Friday, September 12, 2008

Toll House Test Lab

Mrs. Gupte, my high school chemistry teacher, often compared chemistry to cooking. She insisted that if you could do one, the other should come naturally. Let's just say I was an A+ chemistry student in high school. :)

Introduction: A couple of months ago, the NY Times ran "The Quest for the Perfect Chocolate Chip Cookie"on the origin of Toll House cookies. In the article they mentioned several tips, but the real breakthrough in the article revolved around the dough. Apparently, what most recipes fail to mention, is how long to let the dough sit (in the refrigerator obviously). Word on the street is 36 hours is the optimal time to let all the flavors meld together. Some fancy bakers in NY did an experiment and baked the dough at varying intervals. I was quite intrigued and decided that it was imperative I do my own testing to see if this holds true.

Objective: To find out if waiting to bake the dough makes a difference in the taste.

2 1/4 cups whole wheat white flour (I try to be somewhat healthy)
1 tsp. baking soda
1 tsp. salt
1 cup Crisco (sometimes I use the Crisco suggest 6 tblspns. of water, others I don't)
3/4 cup normal sugar
3/4 cup brown sugar
1 tsp. vanilla extract (use real, not immitation)
2 large eggs (make sure they're not floaters!**)
2 cups semi-sweet (or dark) chocolate chips
Kosher/Sea Salt (optional)

1. Preheat the oven to 375°F

2. Combine dry ingredients (flour, soda, salt) in a small bowl; fluff with a fork to mix.

3. Combine wet ingredients (Crisco, sugar, brown sugar, and vanilla extract) in a medium to large bowl and mix until smooth. I always do this by hand, but if you're lazy/wimpy you can use a mixer.

4. Add the eggs and mix 'til combined.

5. Start adding the dry ingredients to the wet, but do this a little at a time and mix well in between. It's not worth getting impatient and dumping it all in at once, because you'll only end up with a huge mess and tired arms.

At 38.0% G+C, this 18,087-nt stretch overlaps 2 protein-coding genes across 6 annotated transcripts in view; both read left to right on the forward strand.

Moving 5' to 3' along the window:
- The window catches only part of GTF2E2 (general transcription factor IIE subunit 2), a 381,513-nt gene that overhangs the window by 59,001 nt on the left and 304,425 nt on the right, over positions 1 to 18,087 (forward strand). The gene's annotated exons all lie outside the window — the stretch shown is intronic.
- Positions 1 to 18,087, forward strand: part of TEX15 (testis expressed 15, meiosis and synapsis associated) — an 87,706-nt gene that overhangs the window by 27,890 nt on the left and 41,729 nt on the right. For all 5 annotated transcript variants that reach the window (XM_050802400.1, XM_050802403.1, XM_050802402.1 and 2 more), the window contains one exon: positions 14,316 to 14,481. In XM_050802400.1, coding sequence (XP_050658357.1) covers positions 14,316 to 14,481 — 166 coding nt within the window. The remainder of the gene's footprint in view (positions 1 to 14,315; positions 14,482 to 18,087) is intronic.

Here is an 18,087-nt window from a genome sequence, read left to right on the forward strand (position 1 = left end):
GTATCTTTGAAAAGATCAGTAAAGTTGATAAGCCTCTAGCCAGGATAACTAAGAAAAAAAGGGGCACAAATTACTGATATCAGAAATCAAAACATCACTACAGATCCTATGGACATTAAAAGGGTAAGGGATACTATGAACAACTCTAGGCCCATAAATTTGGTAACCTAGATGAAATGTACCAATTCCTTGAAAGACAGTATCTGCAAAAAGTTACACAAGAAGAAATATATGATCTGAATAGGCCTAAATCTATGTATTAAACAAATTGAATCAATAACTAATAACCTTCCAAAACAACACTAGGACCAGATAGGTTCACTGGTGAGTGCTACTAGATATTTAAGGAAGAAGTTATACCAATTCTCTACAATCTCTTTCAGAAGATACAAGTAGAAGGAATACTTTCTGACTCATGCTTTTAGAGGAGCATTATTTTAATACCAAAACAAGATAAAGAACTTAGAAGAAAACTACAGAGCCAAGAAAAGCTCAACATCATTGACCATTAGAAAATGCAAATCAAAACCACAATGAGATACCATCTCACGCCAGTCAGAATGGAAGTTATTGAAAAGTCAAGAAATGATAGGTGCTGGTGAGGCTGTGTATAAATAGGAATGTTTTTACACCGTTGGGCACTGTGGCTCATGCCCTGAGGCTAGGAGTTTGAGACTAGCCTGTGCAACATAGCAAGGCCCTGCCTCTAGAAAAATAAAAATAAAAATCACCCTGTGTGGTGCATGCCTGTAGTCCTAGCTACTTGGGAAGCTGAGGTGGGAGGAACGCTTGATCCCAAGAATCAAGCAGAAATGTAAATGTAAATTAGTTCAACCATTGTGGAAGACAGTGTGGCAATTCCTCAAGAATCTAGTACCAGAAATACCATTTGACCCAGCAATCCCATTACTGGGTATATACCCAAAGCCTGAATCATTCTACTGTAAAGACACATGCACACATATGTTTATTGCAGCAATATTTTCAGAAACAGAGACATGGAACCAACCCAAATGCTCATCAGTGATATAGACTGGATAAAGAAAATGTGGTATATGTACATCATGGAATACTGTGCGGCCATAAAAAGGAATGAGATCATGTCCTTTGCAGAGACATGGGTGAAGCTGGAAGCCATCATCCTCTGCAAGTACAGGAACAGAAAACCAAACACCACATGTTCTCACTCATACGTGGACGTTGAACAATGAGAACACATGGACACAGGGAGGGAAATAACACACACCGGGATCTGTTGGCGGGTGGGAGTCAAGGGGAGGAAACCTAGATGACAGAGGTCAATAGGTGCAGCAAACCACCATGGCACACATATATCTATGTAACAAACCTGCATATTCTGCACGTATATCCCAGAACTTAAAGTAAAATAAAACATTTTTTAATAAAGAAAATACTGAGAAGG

6. Mix in the chocolate chips.

7. Using a spoon, scoop up some dough and drop it on a cookie sheet.

8. Sprinkle some of the kosher/sea salt on top of the mounds.

9. Here's the part in question: you can bake them immediately, wait 24 hours, or go the full 36. If you don't use the dough immediately, be sure to cover it and place it in the refrigerator.

10. Whenver you decide to bake them, do it for around 9-13 minutes; this vary's oven-to-oven, so keep an eye on them!

11. Enjoy with a nice glass of milk, or if you're me, a nice glass of Maker's Mark.

Instant Gratification

24 Hours

36 Hours

Instant Gratification
Since I normally bake my cookies right away, this batch wasn't going to be anything new. I decided to change things up and try sprinkling the salt on top, per the NY Times suggestion. The salted cookies were super tasty, but they didn't really flatten. At first I was afraid, I'd done something wrong, but my unsalted batch turned out just fine!

24 Hours
Nothing terribly exciting at this stage. There was a slight richer flavour, but I don't know that it's worth waiting for.

36 Hours
At 36 hours, there was a distinct difference in both the raw dough and in the final product. As shown in the pictures, the dough was much darker and drier than in when first mixed. The taste was what really wow'd me! I don't know that I can pinpoint the flavors quite as distinctly as the NY Times folks did, but there was definitely more depth; most importantly, though, they were delicious!

If you have the self-control to hold out for the full 36 hours, it's worth it. However, if you can't wait that long I would just go ahead and bake them immediately. There didn't seem to be enough of a difference at the 24 hour mark to really bother waiting. Basically, I would recommend that you either go all the way or not at all.

*This is a variation of the tradtion Nestle's Toll House recipe

**Here's an easy test to see if your eggs are still good to use. I always do this instead of going by the expiration date. I find that eggs are generally good for quite some time past that date (I believe my current carton says August 28, and they're still good). Just place your egg in a container of water. If it sinks it's good; if it floats, it's rotten!

1 comment:

Katie said...

I think its time for the Reeses Peeses cookies (aka tasty delights) to make an appearance on this blog!